So I finally started getting the new web server up and running with CentOS 7. First step once running was to install a LAMP configuration (php7.1) and to get WebTrees running. Rather than hang WebTrees directly off /var/www/html/webtrees or similar, I chose to place it at /var/www/wt. I basically unzipped it into a working directory in my home folder so I could examine it and then copied the entire folder to my target location.
I ran into three large issues that prevented running the application:
- Needed to configure the system properly inside apache’s configuration files to ensure the directory is accessible to the webserver process, and also to create an alias that points to the folder.
- Once that part was complete, the web process couldn’t write to /var/www/wt/data folder; apache (httpd) runs with a user/group of apache rather than www-data as found on many other debian-based distros.
- Even when correct user/group had been applied to all files, still couldn’t write. Finally dawned on me that SELinux is used on CentOS (and many other distros) and requires some additional permissions to be set. I highly recommend that you do not follow the WebTrees setup wizard advice of assigning 777 (world-read/write) permissions as this bypasses many security things. Also, it won’t work anyway without disabling SELinux, which is an even greater security breach. Read on, do some additional research (not specific to WebTrees) and you’ll see it’s not really that hard. I’ll describe as best I can what the various components mean.
1 – Configure folder access (since it’s not located under /var/www/html)
I normally add this right after the last <Directory> tag found in /etc/httpd/conf/httpd.conf, which for a default installation will probably be your normal /var/www/html access. Please note that this currently does not add SSL as I have the system limited to my local home network. Later, I’ll try to detail how to make this an SSL (https) access instead for additional security.
The Alias directive tells the system that the files found at /var/www/wt should be considered to off /wt on the web server (http://servername/wt). The following Directory entry simply controls whether the files in the directory can be listed, etc.
Alias "/wt" "/var/www/wt" <Directory "/var/www/wt"> Options None AllowOverride None Require all granted </Directory>
2 – Set correct user/group ownership
This is a relatively simple fix; both 2 and 3 must be done before any noticeable change will occur.
If you use
ls -l /var/www
You’ll see that the default user:group for the wt folder is www-data:www-data. Use the following command to change it to the correct webserver process apache:apache. -R changes everything in the folder not just the folder itself.
sudo chmod -R apache:apache /var/www/wt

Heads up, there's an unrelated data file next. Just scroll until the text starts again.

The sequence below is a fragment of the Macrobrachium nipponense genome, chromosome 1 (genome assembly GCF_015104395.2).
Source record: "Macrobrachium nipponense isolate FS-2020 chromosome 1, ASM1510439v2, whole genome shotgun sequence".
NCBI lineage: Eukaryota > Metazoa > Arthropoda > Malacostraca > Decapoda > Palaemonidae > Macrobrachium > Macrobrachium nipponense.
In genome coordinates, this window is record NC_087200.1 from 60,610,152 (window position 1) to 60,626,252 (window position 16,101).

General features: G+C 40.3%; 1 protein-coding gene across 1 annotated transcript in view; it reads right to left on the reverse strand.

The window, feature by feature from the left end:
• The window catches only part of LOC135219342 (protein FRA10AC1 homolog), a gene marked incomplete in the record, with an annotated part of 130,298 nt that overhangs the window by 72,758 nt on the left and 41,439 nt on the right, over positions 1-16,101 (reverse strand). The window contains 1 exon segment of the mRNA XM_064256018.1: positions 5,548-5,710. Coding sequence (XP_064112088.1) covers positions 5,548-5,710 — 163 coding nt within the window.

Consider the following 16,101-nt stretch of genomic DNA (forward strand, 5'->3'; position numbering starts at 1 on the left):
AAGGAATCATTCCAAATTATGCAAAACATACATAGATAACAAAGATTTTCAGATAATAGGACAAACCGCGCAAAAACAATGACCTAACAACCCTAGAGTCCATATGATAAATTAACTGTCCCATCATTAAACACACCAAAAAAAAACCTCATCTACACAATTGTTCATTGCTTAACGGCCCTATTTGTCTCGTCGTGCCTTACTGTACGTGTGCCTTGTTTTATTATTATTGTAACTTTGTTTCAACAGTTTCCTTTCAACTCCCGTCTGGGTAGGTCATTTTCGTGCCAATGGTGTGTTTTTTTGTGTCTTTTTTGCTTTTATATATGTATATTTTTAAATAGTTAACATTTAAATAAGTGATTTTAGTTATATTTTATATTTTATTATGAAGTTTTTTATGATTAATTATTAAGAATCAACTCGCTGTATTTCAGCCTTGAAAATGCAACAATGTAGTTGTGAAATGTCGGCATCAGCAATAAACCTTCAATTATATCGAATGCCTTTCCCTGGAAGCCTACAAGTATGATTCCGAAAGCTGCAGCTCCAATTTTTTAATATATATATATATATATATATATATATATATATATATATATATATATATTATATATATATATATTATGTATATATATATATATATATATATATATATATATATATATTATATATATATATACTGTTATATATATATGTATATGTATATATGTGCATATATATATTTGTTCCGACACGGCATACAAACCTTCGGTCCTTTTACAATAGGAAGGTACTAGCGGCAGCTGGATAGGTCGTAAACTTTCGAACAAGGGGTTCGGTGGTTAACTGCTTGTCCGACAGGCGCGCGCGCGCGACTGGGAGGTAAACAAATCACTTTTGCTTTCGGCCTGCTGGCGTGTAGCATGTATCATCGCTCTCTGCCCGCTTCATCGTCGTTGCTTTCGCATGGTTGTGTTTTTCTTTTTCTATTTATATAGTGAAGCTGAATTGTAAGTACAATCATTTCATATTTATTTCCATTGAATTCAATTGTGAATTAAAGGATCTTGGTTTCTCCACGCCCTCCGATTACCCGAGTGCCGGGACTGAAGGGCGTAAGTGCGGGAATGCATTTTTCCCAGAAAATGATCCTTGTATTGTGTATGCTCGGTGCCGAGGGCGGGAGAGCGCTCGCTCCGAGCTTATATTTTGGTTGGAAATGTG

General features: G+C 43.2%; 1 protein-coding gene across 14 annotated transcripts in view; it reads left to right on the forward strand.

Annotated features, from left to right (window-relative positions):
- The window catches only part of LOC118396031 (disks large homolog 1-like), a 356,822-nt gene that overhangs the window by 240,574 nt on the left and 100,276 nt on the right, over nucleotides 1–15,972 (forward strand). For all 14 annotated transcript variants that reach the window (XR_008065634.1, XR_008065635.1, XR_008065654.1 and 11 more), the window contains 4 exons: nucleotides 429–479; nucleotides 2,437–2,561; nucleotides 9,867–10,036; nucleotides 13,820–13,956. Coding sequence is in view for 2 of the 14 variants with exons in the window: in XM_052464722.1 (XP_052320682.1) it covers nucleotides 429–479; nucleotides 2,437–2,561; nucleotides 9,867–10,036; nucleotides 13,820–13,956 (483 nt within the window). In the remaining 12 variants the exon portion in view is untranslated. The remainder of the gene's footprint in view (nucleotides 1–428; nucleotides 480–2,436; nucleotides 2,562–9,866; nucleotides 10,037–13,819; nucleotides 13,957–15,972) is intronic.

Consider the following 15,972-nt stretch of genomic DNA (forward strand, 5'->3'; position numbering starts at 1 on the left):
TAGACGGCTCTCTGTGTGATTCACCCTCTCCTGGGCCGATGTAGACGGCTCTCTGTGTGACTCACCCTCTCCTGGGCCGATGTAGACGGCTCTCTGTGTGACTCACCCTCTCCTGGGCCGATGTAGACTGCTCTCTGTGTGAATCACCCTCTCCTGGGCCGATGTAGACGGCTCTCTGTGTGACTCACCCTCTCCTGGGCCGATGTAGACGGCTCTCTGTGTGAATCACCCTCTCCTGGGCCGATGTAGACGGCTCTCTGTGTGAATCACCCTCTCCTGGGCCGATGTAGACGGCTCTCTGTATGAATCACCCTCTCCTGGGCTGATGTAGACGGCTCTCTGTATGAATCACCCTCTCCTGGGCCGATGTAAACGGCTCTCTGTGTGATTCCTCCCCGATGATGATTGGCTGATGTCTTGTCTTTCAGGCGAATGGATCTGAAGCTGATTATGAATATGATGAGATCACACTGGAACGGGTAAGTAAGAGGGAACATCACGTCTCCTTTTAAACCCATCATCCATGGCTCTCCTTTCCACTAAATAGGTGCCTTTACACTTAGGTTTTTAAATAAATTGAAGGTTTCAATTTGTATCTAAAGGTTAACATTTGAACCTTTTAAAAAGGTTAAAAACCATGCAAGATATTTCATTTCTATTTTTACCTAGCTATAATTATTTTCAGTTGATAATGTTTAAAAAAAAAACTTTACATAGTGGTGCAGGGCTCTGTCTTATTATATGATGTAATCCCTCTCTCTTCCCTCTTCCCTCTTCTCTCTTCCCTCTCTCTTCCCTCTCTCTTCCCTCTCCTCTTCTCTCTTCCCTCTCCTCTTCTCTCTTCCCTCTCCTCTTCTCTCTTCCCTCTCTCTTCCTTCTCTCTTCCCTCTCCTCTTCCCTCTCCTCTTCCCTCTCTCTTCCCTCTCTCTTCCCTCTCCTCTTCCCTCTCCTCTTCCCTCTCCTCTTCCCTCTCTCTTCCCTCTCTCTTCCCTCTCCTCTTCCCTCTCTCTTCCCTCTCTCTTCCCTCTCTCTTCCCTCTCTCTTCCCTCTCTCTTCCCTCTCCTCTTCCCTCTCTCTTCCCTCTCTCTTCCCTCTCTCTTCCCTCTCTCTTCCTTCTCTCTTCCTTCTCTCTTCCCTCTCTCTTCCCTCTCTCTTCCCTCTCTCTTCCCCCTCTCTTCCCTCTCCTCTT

3 – Edit SELinux policies to permit proper access control
(Please note that I am definitely not an SELinux expert and have adapted these steps from the description provided by Shane Rainville’s Overview located on http://www.serverlab.ca/tutorials/linux/web-servers-linux/configuring-selinux-policies-for-apache-web-servers/. I highly recommend reviewing this information yourself as I have summarized it to the steps I utilized only.)
I normally login to my web server as a normal user and then use sudo for any commands that require root/admin access. There are many flame wars about what is best for isolated systems, YMMV. If you login as a normal user, prefix all commands with sudo.
Install the core policy utilities:
yum install -y policycoreutils-python
Also install the SELinux troubleshooting (there is a typo on Shane’s list, should be setroubleshoot, not setroubleshooting):
yum install -y setroubleshoot
The two above steps allow you to manage the SELinux policies, view them, etc. Shane’s page illustrates how to list existing policies in place, which is probably handy when combined with grep, but my system printed more than enough to fill up the scroll-back buffer. Knowing how to do it comes in handy later, though, for troubleshooting your typos, etc.
Shane illustrates the need to create several types of process accesses, including content, logs, and cache. However, for WebTrees all that I currently need is the content access. Therefore, I issued the command:
semanage fcontext -a -t http_sys_content_t "/webapps(/.*)?"
to permit the httpd process to access content within the entire /var/www/wt folder and derivatives. Note that the last bit on the end of the command above makes sure all subfolders, files, etc., are covered within that context. Note that double quotes, forward slashes, etc., are all critical to the command.
Next, you need to permit read/write access to the /var/www/wt/data folder and files in order to get past the server check on the setup wizard. In reality, this permits the system to store multimedia files, etc., within the data structure properly. (Note that there was a typo here and the -t was left off Shane’s page, I’ve added it here)
semanage fcontext -a -t httpd_sys_rw_content_t "/webapps/app1/public_html/uploads(/.*)?"
At this point, you should be able to run the setup wizard successfully and get to the MySQL/MariaDB configuration portion to setup the database itself.
One point to make here is that WebTrees places its configuration file (config.inc.php) within the data directory so a command to allow read/write to that file is not required as it is already covered by the previous command. As Shane points out, though, it could be necessary if setting up an application that stores that file in a more traditional location (which could be anywhere, tradition be damned).
Have fun. No guarantees, warranty, etc.